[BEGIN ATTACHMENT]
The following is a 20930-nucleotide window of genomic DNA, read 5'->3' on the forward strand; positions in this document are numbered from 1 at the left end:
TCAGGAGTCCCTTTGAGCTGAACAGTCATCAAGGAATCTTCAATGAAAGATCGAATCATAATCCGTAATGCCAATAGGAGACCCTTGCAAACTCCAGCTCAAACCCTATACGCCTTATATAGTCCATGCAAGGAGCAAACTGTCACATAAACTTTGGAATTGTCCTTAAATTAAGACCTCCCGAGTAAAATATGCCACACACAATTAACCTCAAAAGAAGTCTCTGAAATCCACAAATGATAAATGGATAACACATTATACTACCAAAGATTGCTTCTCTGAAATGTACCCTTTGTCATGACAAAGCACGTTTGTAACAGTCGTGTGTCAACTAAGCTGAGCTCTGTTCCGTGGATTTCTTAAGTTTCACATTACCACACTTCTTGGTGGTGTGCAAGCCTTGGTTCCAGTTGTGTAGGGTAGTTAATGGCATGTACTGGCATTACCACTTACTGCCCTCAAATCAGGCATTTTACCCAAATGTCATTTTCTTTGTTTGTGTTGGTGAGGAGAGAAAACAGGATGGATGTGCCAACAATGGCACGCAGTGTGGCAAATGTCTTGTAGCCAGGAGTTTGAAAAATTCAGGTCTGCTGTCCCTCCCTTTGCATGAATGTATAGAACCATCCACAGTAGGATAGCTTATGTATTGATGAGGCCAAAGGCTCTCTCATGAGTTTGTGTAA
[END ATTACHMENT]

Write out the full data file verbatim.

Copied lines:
The following is a 20930-nucleotide window of genomic DNA, read 5'->3' on the forward strand; positions in this document are numbered from 1 at the left end:
TCAGGAGTCCCTTTGAGCTGAACAGTCATCAAGGAATCTTCAATGAAAGATCGAATCATAATCCGTAATGCCAATAGGAGACCCTTGCAAACTCCAGCTCAAACCCTATACGCCTTATATAGTCCATGCAAGGAGCAAACTGTCACATAAACTTTGGAATTGTCCTTAAATTAAGACCTCCCGAGTAAAATATGCCACACACAATTAACCTCAAAAGAAGTCTCTGAAATCCACAAATGATAAATGGATAACACATTATACTACCAAAGATTGCTTCTCTGAAATGTACCCTTTGTCATGACAAAGCACGTTTGTAACAGTCGTGTGTCAACTAAGCTGAGCTCTGTTCCGTGGATTTCTTAAGTTTCACATTACCACACTTCTTGGTGGTGTGCAAGCCTTGGTTCCAGTTGTGTAGGGTAGTTAATGGCATGTACTGGCATTACCACTTACTGCCCTCAAATCAGGCATTTTACCCAAATGTCATTTTCTTTGTTTGTGTTGGTGAGGAGAGAAAACAGGATGGATGTGCCAACAATGGCACGCAGTGTGGCAAATGTCTTGTAGCCAGGAGTTTGAAAAATTCAGGTCTGCTGTCCCTCCCTTTGCATGAATGTATAGAACCATCCACAGTAGGATAGCTTATGTATTGATGAGGCCAAAGGCTCTCTCATGAGTTTGTGTAA